Bacteria Decides if you’ll be Fat or Thin

Some people can’t lose weight and some people can’t put it on and I’m one of those people that people hate because I can eat whatever I want without gaining a pound whilst my friends find it extremely difficult to lose weight and all that is because we have different metabolisms to each other. It’s also a well known fact that we get our looks from our parents so it won’t be a surprise if I tell you that we also inherit our weight from our parents too. 

The first research of its kind has found that the existence of a particular type of bacteria in our gut has the potential to determine if the person will be fat or thin and it can actually be inherited through our DNA not just by our environmental factors.
The study was conducted at Kings College London in the Department of Twin Research who collected more than a thousand faecal samples from 416 pairs of twins and sequenced the genes of each person. They found that certain types of bacteria were more abundant and similar in identical twins and much less in non-identical twins and this research proves that our genetic makeup influences the composition of bacteria in our gut.

One type of bacterium in our gut called “Christensenellaceae” was more abundant in individuals of low-body weight in large numbers and less in heavier individuals. They then went onto researching the effect of this bacterium by injecting it into mice. Mice which were injected with the bacterium gained less weight than the un-treated mice signifying that this bacterium is highly heritable and easily found in thin people and also discourages weight gain.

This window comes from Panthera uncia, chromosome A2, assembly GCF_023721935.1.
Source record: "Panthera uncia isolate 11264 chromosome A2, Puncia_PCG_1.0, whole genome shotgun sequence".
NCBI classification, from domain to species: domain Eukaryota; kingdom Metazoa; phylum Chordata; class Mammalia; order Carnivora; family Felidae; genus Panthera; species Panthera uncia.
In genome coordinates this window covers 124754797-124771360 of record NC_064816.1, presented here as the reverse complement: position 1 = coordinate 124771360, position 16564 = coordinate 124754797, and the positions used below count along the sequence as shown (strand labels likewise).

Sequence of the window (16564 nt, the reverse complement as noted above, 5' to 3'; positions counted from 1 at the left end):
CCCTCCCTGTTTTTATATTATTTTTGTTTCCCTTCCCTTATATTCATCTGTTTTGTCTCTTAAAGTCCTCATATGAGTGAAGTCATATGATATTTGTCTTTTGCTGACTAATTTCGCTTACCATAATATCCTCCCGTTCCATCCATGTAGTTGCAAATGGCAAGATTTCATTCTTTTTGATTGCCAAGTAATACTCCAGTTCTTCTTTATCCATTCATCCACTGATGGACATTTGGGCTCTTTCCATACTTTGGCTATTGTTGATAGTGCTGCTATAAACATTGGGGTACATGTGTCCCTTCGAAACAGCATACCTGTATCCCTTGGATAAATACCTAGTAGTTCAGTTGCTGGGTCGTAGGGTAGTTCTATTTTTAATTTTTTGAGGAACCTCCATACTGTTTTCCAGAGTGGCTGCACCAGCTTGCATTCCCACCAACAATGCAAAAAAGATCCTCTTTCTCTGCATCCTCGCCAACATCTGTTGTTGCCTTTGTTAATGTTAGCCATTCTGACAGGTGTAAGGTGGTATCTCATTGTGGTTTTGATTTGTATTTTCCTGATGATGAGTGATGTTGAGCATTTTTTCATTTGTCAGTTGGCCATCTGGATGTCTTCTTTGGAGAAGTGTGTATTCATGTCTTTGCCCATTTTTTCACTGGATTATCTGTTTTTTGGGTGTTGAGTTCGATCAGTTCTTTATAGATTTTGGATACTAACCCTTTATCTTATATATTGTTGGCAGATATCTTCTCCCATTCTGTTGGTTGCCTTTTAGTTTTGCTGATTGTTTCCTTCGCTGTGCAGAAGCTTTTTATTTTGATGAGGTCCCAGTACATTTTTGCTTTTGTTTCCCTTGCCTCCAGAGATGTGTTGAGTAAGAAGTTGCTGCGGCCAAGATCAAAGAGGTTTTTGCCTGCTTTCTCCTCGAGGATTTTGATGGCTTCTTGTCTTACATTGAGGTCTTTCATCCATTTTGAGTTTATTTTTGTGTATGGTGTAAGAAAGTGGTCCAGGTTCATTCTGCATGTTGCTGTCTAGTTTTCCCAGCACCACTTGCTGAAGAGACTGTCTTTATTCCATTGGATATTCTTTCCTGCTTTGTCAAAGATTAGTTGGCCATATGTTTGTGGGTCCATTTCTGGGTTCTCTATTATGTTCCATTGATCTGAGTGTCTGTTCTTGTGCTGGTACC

Up until recently, the reason for weight gain / loss has been explained by the environmental factors, health and dietary changes people go through and it wasn’t popularly linked to our genetic makeup however our DNA plays a big role in our weight which explains why people can’t gain weight no matter what they do and others gain weight just by thinking of food.


References


[1] http://www.sciencedirect.com/science/article/pii/S0092867414012410

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  1. Thank you for sharing the article. Hope to hear more from you.

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